You don't have to watch many people die before you realize that the standard picture is not someone resting comfortably on clean sheets with a gentle smile, murmuring "I'm going into the light." Jesus wept at Lazarus's death, and He didn't treat His own impending death as a minor hurdle. Death is terrible, and any religion that treats it as a non-event is setting up its believers for a last-minute loss of faith, aside from those lucky few who die in an instant without forewarning, in the glad performance of their duties.

But it's not the prime evil: it's something that we all have to get through, and that Christ went through first for us, assuring us there was a point and that there was something--though He didn't feel constrained to give us detailed information about what--on the other side. Whatever it is, I doubt it's what we imagined, any more than life is what a fetus imagined.

Retriever, I know what you mean about saying people "passed." Drives me nuts. Makes me want to break into the Monty Python routine about the Choir Unseen.

Assistant Village Idiot said...

Retriever I explicitly say death and die on purpose because the way our culture tries to hide it. C S Lewis had something about it in The Screwtape Letters.

from AVI's wife

Donna B. said...

I think the "afterlife" exists only for those of us still living. Call it Hollywood if you wish -- it's a real comfort for those left behind... or whatever you want to call those of us still alive.

My mother died 15 years ago. In fact, we (my sister, daughters, and I) have been discussing exactly when she died -- was it the 1st or the 10th of May?

What matters to us is that we can imagine how she would have reacted to what we're doing now, how she would have been ecstatic about her beautiful great-grandchildren... and how she might just be rolling her eyes at the difficulties my father is currently presenting to us.

We tell stories about her to her great-grandchildren while we're rocking them in her rocking chair. She is alive in our memories and we share those memories with the next generation.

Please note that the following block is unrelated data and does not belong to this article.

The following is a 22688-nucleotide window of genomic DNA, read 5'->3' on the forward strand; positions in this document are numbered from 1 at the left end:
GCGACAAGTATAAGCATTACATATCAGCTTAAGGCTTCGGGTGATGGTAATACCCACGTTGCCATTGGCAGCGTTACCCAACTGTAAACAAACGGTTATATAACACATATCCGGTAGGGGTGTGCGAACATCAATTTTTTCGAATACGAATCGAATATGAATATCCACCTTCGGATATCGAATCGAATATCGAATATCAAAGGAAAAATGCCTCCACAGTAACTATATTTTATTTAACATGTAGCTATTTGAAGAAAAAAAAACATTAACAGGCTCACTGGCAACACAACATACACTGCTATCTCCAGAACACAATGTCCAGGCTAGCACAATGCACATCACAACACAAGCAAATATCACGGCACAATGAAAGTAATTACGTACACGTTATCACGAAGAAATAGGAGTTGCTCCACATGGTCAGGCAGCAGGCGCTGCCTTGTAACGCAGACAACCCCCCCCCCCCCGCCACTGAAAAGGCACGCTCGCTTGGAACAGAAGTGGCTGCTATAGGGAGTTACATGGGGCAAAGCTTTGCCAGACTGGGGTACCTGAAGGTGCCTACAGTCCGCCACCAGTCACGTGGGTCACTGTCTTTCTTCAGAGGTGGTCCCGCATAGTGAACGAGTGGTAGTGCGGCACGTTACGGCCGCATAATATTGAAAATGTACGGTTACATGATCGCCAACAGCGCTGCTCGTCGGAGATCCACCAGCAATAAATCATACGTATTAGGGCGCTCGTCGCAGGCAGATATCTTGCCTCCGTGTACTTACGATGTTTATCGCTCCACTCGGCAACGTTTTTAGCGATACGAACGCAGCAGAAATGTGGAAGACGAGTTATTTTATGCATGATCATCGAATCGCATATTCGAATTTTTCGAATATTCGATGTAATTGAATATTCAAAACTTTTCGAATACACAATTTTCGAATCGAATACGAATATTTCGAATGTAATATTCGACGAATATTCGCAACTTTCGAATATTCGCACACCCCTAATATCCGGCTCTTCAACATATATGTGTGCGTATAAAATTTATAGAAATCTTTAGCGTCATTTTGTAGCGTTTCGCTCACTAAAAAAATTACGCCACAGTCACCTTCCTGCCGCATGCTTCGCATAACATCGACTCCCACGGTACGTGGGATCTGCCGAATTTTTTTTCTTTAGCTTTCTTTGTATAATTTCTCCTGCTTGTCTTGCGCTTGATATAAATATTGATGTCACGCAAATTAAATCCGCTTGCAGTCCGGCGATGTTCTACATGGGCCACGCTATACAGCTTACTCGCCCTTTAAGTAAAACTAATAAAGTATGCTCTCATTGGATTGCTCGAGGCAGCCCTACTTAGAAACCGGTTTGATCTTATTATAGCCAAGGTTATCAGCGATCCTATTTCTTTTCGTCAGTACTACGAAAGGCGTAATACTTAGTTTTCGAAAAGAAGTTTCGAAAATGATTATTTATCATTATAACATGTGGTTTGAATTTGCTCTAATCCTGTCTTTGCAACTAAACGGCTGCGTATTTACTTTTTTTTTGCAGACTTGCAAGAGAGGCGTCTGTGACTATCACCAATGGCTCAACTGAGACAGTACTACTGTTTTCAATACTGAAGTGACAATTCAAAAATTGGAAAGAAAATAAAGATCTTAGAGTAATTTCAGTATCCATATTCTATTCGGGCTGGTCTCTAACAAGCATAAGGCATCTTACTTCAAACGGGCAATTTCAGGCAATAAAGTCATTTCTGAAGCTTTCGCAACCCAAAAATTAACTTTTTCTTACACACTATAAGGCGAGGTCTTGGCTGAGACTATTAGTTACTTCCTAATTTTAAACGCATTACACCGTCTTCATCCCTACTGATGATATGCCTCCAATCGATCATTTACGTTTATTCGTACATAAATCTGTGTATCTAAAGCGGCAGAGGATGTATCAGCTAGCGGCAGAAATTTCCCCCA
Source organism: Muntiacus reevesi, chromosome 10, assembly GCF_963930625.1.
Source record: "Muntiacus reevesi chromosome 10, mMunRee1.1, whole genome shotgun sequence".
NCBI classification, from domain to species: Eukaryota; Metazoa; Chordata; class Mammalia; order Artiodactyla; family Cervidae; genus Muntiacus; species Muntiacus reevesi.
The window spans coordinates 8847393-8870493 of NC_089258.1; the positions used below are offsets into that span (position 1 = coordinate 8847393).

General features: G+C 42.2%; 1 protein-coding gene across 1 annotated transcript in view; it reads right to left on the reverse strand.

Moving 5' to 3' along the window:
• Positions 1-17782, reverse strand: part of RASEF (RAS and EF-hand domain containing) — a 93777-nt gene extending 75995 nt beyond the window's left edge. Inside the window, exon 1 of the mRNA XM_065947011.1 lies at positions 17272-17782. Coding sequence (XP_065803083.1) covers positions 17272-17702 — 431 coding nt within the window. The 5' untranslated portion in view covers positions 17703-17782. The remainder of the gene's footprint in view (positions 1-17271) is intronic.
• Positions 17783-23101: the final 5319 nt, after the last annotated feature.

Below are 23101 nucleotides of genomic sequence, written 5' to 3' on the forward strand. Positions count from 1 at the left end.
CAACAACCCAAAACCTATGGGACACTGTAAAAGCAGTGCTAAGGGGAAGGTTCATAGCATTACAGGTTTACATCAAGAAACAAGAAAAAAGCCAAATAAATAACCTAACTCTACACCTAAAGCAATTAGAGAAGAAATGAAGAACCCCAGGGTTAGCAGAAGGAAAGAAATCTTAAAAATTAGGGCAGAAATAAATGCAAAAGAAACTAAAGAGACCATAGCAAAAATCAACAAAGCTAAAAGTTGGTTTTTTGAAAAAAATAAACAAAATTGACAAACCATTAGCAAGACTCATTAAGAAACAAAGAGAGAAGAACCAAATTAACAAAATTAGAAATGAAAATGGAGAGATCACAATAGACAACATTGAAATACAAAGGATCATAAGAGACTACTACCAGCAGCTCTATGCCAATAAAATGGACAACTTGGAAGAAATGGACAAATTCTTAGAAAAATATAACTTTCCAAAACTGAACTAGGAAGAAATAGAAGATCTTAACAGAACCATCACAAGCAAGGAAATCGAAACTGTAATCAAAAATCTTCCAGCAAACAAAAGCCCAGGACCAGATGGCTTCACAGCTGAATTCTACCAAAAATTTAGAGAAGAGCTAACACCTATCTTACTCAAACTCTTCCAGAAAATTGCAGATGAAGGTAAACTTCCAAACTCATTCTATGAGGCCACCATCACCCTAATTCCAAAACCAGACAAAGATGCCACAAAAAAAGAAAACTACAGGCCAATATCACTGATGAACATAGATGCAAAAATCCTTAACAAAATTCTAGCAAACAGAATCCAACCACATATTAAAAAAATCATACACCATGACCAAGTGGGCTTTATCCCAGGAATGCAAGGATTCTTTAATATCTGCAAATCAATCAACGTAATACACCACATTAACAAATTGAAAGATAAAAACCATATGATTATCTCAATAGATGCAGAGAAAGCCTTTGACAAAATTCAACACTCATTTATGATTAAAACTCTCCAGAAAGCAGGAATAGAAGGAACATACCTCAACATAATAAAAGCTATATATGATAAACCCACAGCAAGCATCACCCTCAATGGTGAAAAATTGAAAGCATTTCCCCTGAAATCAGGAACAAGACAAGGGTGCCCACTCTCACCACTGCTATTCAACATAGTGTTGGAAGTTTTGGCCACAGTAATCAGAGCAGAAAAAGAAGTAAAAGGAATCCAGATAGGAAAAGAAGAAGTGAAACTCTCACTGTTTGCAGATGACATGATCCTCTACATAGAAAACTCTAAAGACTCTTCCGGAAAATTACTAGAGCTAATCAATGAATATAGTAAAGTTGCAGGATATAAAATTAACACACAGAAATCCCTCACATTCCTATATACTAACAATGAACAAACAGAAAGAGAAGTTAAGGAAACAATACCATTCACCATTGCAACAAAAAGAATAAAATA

My father is dying now. We've put effort into seeing that his great-grandchildren know him. Some of them are not old enough to remember, so we take pictures. We'll show them the pictures and tell them about him.

Y'all probably know that I'm not a "believer" but may not know that I'm not a "disbeliever". There is a difference!

I'm truly disgusted with all the chaplains and pastors that have visited my father since he's been in hospice care. None of them seem interested in his peace or acceptance of his impending death. They are praying for healing and recovery! It would be a miracle and I suppose there's something to be said for miracles... but my father is agitated and grumpy after their visits. I do not think that result is their intention.

Texan99 said...

From a book about linguistics I'm proofing:

"In the lines of the hymn--

"Teach me to live that I may dread
The grave as little as my bed--

"I supposed that the words 'as little as my bed' were descriptive of my future grave, and that it was my duty according to the hymn to fear the grave."

Donna B--from your description of the chaplains' behavior, all I get is that they are afraid of the concept of death. They probably have no idea how much that calls their faith into question in the minds of the patients and families they are trying to help.

Donna B. said...

Texan99 -- thanks for understanding my frustrations.

Texan99 said...

I should have added: I'm sorry to hear your father has reached the point of needing hospice care, though I'm glad he's getting it now that he needs it. This must be a very hard time for you, too. I will be thinking of you.

Donna B. said...

My Dad will have his 92nd birthday June 1. He's lived a long and interesting life and will gladly tell anyone who will listen (and we all do) about it. He thinks he's dying prematurely because his mother, grandmother, and sister all lived into their late 90s and he planned to beat them by living to 100. (Competitive, yes!!)

He's mentally very much with us. He says he's not through living and does not want to put on his traveling shoes... yet.

He says God put him here to help other people and he has. He's employed people that could never have got a job anywhere else and just yesterday paid toward an electric bill for a mentally impaired woman living in his small town. He finances houses for people who can't get a mortgage at any bank. He won't give the shirt off his back, but he does help a lot of people in a lot of ways.

While typing this, it's occurred to me that my sister and I need to let him know that we will continue his rather unorthodox charity. We plan to, but maybe we haven't let him know that.

Hospice care is wonderful. They see the whole person -- as one would wish a primary care physician would do -- and they are not stingy with pain medications. Yet... I hope that doesn't change, but I'm hearing so much about over-medicating the elderly that I'm afraid it might.

Texan99 said...

Hospice workers are excellent about balancing the need for adequate pain relief and the danger of over-medication. They listen to the patient's preferences for how alert they want to be and how much discomfort they're willing to trade for that. They don't have the temptation that, sadly, institutional staff have, either to overmedicate in order to keep a patient more compliant, or to avoid medication for fear of being accused of abetting addiction.

Assistant Village Idiot said...

That was exactly the tradeoff I was going to mention.

It does seem painful and unfinished when a person is still mentally lively but their body is about to shut down. But the alternative is worse, trust me.